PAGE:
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Latest News and Updates: Criminal Laws in California

By April 26, 2023November 26th, 2023No Comments
Steel Handcuff on Top of the US State Flag of California | Criminal Attorney | Wegman & Levin

Coping with criminal charges of any kind can be overwhelming and stressful, particularly for first-time offenders. Without a clear understanding of the potential outcomes, it’s natural for your mind to assume the worst. Suddenly, your future becomes uncertain, and you wonder how this incident will impact the course of your life. Before you lose hope, reach out to a knowledgeable and experienced Los Angeles County criminal defense attorney to discuss the specifics of your situation. Your attorney will explore every detail of your case and help you determine the most strategic path forward. Additionally, criminal laws and procedures change over time, so it’s essential to work with a defense lawyer who keeps up with every new change and revision to criminal statutes and procedures in California. Below are just a few of the recent updates to California criminal laws and the steps you can take to protect your rights.

Automatic Sealing of Criminal Records

California lawmakers moved forward with several criminal justice reform measures in 2022. A new law distinguishes California as the only state to automatically seal most criminal records for individuals who fulfill the terms of their sentences. Upon release from prison, most people face considerable barriers to employment and housing, as their criminal records follow them around and limit their options for reentering society. Starting in July 2023, the new law allows conviction and arrest records for ex-offenders to be automatically sealed, provided that these individuals are not convicted of another felony for four years after completing their sentences. Some exceptions apply—those convicted of violent felony offenses or those requiring sex offender registration will not be eligible for automatic record sealing. It’s important to note that you will still need to disclose your criminal history when applying to work in the fields of education, law enforcement, or public office. Ultimately, this new law aims to help formerly incarcerated individuals move forward with their lives once they have repaid their debt to society.

Expanding Inmate Rights

As of January 2023, individuals serving time in California prisons can make phone calls free of charge. Additionally, friends and family of the incarcerated will not be charged for any calls they make to the prison. Under SB-1008, “a state prison, or a state, county, or city youth residential placement or detention center [must] provide voice communication services to incarcerated persons free of charge to the person initiating and the person receiving the communication.” These free calls include those made from tablets. The aim of this legislation is to expand inmate rights and remove barriers to facilitate more frequent communication between the incarcerated individual and their friends and family members.

Sexual Assault Kit DNA Update

A new law, approved by California Governor Gavin Newsom on September 30, 2022, prohibits the use of DNA samples from alleged victims of sexual assault for other purposes. This law stems from an incident in which the San Francisco Police Department used DNA collected from a sexual assault victim to investigate and tie the victim to an unrelated property crime. The victim sued the city of San Francisco for using the DNA sample for a purpose other than the sexual assault investigation, prompting the enactment of SB-1228. Under this new law, law enforcement agencies can only use sexual assault kit DNA samples “for purposes directly related to the incident being investigated, prohibiting law enforcement agencies from comparing these samples with samples that do not relate to the incident being investigated, and prohibiting law enforcement agencies from including these samples in databases that allow the samples to be compared to or matched with profiles derived from DNA evidence obtained from crime scenes.” The bill aims to remove barriers that prevent alleged sexual assault victims from reporting the crime to law enforcement.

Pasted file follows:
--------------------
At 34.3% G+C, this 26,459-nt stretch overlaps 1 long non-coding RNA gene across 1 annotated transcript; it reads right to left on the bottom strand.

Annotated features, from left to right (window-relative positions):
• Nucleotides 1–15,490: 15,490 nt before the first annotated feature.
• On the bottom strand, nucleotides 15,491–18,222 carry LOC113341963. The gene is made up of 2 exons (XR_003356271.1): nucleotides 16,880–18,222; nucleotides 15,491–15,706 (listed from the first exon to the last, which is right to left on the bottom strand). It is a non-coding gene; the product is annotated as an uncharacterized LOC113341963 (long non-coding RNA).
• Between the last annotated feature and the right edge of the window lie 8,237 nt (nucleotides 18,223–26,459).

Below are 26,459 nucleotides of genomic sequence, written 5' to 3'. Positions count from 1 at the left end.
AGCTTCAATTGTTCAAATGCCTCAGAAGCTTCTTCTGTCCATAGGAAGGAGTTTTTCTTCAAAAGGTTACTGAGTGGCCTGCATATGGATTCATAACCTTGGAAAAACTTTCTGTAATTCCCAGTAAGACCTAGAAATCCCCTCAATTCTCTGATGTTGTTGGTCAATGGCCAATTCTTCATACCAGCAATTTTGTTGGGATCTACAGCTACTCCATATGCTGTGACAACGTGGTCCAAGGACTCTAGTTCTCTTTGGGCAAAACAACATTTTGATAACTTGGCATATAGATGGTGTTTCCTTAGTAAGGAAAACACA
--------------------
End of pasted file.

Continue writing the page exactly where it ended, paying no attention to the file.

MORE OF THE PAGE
Expanded Criteria for “Gross Negligence”

California lawmakers recently expanded the criteria for “gross negligence” in relation to vehicular manslaughter crimes. Under SB-1472, a specific list of circumstances that could constitute gross negligence for manslaughter has been added. Now, gross negligence includes engaging in sideshow activity, exhibiting speed, or speeding over 100 miles per hour. This updated definition aims to address the rise in traffic accidents and fatalities involving reckless driving and speeding that California (and many other states) has witnessed in recent years.

Defending Your Freedom and Future

As soon as you know you’re facing criminal charges in Los Angeles County, contact an experienced and trusted criminal defense attorney right away. The sooner you take action, the more opportunities you will have to protect your rights and prepare an effective defense strategy. Your attorney will explore every detail of your case to determine the best course of action. Now is not the time to leave your future in the hands of fate—contact a skilled attorney today to get started.

Contact Wegman & Levin today at (818) 980-4000 to schedule a free consultation with a dedicated and experienced Los Angeles County criminal defense lawyer.

Michael M. Levin, Esq.

Michael M. Levin is an experienced attorney who has been in private practice as a criminal defense lawyer for over 25 years. He has conducted numerous jury trials in cases ranging from DUI to capital murder. Read More

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